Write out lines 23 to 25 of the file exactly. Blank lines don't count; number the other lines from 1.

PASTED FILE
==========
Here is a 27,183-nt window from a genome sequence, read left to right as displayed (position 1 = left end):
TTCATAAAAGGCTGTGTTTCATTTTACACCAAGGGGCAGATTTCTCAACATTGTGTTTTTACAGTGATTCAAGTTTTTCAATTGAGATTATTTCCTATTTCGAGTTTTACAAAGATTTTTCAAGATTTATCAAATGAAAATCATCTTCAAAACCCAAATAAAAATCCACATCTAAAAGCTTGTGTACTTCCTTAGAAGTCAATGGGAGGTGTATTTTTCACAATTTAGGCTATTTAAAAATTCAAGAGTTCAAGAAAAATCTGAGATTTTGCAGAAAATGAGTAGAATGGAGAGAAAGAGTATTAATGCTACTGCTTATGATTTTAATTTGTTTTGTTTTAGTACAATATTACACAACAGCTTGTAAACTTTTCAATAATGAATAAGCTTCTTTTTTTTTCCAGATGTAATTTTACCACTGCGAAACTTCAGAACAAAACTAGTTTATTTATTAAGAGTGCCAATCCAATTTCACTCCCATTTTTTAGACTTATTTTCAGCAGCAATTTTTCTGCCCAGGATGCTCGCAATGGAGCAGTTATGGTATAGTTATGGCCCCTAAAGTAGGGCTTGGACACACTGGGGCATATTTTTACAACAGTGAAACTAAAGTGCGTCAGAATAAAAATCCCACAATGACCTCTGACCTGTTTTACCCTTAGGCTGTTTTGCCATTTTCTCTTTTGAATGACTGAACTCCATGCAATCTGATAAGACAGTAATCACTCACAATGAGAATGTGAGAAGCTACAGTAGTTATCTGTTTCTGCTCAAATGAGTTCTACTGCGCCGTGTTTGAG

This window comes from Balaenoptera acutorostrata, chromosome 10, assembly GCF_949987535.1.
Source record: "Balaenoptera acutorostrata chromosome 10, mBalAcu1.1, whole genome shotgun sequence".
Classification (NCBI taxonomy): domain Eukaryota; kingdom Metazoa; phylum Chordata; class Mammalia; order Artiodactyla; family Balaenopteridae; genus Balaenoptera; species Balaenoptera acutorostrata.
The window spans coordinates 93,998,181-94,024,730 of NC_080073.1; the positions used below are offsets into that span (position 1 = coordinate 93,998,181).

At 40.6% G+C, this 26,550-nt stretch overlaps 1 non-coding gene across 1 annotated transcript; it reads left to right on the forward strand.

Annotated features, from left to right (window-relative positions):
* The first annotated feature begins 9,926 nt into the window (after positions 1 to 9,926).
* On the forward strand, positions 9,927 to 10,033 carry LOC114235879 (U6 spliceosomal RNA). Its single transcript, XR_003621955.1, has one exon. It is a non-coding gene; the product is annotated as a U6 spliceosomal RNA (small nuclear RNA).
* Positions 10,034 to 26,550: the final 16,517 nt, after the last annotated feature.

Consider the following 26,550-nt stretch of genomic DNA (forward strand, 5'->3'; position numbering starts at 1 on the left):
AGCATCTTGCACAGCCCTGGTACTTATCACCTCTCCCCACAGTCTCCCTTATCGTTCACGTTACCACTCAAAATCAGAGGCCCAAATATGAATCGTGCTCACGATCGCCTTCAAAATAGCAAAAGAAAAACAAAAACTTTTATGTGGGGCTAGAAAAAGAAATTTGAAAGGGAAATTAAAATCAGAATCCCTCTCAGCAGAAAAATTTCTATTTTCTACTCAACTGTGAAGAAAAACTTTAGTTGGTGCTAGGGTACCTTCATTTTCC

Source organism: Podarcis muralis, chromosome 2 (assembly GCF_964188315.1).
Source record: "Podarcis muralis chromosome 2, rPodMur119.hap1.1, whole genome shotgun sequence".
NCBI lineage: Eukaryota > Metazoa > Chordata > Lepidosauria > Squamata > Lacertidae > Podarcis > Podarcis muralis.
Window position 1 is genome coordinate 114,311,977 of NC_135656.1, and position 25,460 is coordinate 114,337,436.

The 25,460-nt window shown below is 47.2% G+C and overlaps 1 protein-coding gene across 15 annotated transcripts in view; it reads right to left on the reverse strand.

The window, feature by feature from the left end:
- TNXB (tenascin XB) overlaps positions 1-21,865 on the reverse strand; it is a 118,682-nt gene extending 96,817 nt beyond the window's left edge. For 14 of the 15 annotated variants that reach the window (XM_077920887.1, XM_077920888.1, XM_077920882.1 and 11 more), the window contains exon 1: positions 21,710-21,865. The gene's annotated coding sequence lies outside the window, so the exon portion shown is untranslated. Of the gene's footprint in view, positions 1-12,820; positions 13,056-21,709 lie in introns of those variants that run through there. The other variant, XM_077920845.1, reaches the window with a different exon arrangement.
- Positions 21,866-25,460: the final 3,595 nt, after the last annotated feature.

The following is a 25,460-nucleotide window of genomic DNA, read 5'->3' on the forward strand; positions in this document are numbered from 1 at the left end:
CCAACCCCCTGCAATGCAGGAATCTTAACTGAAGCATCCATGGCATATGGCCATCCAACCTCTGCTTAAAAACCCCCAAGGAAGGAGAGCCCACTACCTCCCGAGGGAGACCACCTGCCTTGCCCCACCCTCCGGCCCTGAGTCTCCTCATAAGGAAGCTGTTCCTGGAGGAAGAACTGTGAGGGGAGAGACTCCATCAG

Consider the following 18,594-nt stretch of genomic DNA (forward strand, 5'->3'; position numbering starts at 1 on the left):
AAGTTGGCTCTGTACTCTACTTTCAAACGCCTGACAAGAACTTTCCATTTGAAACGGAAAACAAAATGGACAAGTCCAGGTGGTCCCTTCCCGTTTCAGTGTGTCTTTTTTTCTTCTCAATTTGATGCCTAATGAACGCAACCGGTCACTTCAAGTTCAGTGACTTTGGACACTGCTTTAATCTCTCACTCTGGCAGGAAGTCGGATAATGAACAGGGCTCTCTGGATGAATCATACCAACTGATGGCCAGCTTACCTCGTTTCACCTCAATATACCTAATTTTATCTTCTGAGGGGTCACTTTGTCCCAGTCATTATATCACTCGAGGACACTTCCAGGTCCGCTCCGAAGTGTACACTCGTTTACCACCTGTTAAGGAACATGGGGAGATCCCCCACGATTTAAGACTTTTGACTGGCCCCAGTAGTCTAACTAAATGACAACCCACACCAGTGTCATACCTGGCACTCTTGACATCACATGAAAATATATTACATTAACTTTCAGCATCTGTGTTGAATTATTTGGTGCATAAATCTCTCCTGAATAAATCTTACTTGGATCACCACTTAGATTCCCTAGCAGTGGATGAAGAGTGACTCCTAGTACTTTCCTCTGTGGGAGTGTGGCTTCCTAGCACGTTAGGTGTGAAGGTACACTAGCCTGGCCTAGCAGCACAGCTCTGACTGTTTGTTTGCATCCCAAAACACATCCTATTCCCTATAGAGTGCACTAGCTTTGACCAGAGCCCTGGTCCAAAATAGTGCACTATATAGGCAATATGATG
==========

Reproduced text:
CCAACCCCCTGCAATGCAGGAATCTTAACTGAAGCATCCATGGCATATGGCCATCCAACCTCTGCTTAAAAACCCCCAAGGAAGGAGAGCCCACTACCTCCCGAGGGAGACCACCTGCCTTGCCCCACCCTCCGGCCCTGAGTCTCCTCATAAGGAAGCTGTTCCTGGAGGAAGAACTGTGAGGGGAGAGACTCCATCAG

Consider the following 18,594-nt stretch of genomic DNA (forward strand, 5'->3'; position numbering starts at 1 on the left):
AAGTTGGCTCTGTACTCTACTTTCAAACGCCTGACAAGAACTTTCCATTTGAAACGGAAAACAAAATGGACAAGTCCAGGTGGTCCCTTCCCGTTTCAGTGTGTCTTTTTTTCTTCTCAATTTGATGCCTAATGAACGCAACCGGTCACTTCAAGTTCAGTGACTTTGGACACTGCTTTAATCTCTCACTCTGGCAGGAAGTCGGATAATGAACAGGGCTCTCTGGATGAATCATACCAACTGATGGCCAGCTTACCTCGTTTCACCTCAATATACCTAATTTTATCTTCTGAGGGGTCACTTTGTCCCAGTCATTATATCACTCGAGGACACTTCCAGGTCCGCTCCGAAGTGTACACTCGTTTACCACCTGTTAAGGAACATGGGGAGATCCCCCACGATTTAAGACTTTTGACTGGCCCCAGTAGTCTAACTAAATGACAACCCACACCAGTGTCATACCTGGCACTCTTGACATCACATGAAAATATATTACATTAACTTTCAGCATCTGTGTTGAATTATTTGGTGCATAAATCTCTCCTGAATAAATCTTACTTGGATCACCACTTAGATTCCCTAGCAGTGGATGAAGAGTGACTCCTAGTACTTTCCTCTGTGGGAGTGTGGCTTCCTAGCACGTTAGGTGTGAAGGTACACTAGCCTGGCCTAGCAGCACAGCTCTGACTGTTTGTTTGCATCCCAAAACACATCCTATTCCCTATAGAGTGCACTAGCTTTGACCAGAGCCCTGGTCCAAAATAGTGCACTATATAGGCAATATGATG